Deutsche Bank (DBKGn.DE) is not funding a pipeline in Africa that environmental campaigners have said will displace thousands of families and disturb nature reserves, a person familiar with the matter said on May 15.
Germany’s biggest lender has been put under pressure to explain its stance on the financing of the planned $3.5 billion East African Crude Oil Pipeline (EACOP), which would cover over 1,400 kilometers from Uganda to Tanzania.
Deutsche Bank has until now not commented on the project despite the pressure growing ahead of the bank’s AGM on Thursday. The environmental activist group 350.org is coordinating a series of protests in the coming days.
350.org has said before the planned protests:
“Many major banks and insurers have already pulled out of this devastating project. We’re raising the pressure on Deutsche Bank, as one of the only major banks in Europe that has not yet withdrawn their support for EACOP.”
The French energy giant Total (TTEF.PA), which is building the pipeline alongside China National Offshore Oil Corporation, has said it was taking measures to moderate the human and environmental impact of the project.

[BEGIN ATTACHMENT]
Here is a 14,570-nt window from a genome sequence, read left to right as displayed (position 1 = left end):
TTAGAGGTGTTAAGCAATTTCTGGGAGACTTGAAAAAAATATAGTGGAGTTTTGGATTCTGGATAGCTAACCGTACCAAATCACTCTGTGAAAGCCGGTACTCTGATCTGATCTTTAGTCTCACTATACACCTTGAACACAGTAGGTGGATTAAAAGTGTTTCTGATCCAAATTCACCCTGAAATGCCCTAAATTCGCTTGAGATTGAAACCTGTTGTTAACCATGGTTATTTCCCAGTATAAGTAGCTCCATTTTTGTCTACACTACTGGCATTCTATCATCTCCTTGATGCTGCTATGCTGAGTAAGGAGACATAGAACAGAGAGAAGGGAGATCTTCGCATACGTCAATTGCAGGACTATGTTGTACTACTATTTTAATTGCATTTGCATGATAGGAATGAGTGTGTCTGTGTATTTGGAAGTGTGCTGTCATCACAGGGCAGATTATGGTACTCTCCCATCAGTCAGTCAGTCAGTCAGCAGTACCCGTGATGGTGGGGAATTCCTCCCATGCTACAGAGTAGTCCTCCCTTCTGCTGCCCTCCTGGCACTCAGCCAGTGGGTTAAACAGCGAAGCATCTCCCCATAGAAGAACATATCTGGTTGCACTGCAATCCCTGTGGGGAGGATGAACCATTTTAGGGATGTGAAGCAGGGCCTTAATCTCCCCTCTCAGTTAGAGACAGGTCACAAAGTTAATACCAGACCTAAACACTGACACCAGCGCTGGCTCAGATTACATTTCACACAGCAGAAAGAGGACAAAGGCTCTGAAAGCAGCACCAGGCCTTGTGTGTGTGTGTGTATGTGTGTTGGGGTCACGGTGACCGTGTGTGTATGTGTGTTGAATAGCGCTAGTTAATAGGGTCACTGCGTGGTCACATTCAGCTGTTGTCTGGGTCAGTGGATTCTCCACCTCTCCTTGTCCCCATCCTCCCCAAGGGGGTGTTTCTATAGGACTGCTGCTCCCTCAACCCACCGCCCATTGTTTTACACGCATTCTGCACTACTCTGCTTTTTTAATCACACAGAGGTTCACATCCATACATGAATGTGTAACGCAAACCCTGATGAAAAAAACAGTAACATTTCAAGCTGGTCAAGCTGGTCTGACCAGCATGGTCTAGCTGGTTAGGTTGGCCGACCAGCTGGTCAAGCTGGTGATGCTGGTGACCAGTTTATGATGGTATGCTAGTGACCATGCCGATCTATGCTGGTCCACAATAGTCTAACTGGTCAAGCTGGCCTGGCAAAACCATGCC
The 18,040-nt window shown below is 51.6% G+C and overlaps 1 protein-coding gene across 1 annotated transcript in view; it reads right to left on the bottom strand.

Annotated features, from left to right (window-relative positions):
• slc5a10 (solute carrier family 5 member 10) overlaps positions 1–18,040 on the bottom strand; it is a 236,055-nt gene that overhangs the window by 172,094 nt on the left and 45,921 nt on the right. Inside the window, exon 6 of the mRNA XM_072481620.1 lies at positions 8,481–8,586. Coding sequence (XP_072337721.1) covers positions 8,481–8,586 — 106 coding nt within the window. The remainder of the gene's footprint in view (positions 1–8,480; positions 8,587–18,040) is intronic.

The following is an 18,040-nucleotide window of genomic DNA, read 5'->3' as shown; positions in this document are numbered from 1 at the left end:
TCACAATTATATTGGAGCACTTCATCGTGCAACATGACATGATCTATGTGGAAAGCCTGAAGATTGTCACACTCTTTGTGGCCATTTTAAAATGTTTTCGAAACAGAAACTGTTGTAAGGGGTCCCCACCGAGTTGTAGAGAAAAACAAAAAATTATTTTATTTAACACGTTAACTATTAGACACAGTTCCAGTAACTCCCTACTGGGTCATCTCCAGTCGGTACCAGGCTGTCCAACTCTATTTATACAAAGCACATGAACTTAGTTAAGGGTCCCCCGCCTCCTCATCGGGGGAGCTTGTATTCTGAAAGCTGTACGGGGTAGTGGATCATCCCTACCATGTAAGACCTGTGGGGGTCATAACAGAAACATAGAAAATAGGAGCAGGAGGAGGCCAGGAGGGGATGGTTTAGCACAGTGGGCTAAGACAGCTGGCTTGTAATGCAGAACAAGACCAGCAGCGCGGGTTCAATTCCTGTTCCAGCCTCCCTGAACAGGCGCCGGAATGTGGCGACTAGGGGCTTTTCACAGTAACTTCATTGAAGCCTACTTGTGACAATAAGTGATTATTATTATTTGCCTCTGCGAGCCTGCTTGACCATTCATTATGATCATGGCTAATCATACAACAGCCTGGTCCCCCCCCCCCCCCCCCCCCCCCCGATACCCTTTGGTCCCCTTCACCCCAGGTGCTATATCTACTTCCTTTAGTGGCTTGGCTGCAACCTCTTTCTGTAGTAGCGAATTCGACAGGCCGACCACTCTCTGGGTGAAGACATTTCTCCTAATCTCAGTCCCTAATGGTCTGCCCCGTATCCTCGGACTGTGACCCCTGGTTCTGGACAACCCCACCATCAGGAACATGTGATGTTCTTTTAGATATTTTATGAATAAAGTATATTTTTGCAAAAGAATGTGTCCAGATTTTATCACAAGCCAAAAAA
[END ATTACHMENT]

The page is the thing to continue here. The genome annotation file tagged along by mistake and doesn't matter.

In recent years, Deutsche Bank has promoted itself as a bank that companies can approach as they shift to a greener future.
Chief Executive Officer Christian Sewing said last year:
“We have placed sustainability at the core of our strategy.”
Deutsche Bank has under no circumstances been included in the financing of the pipeline, said the person, speaking on condition of anonymity.
In a statement, Deutsche Bank said that it does not discuss clients, but that it “supports the transition to a low-carbon economy” and its policies forbid it from intentionally financing projects that clear primary forests, areas of great conservation value, and peatlands.
The campaign called #STOPEACOP says on its website that the pipeline puts at risk water for millions of people, and will breach land critical for lions, elephants, and chimpanzees.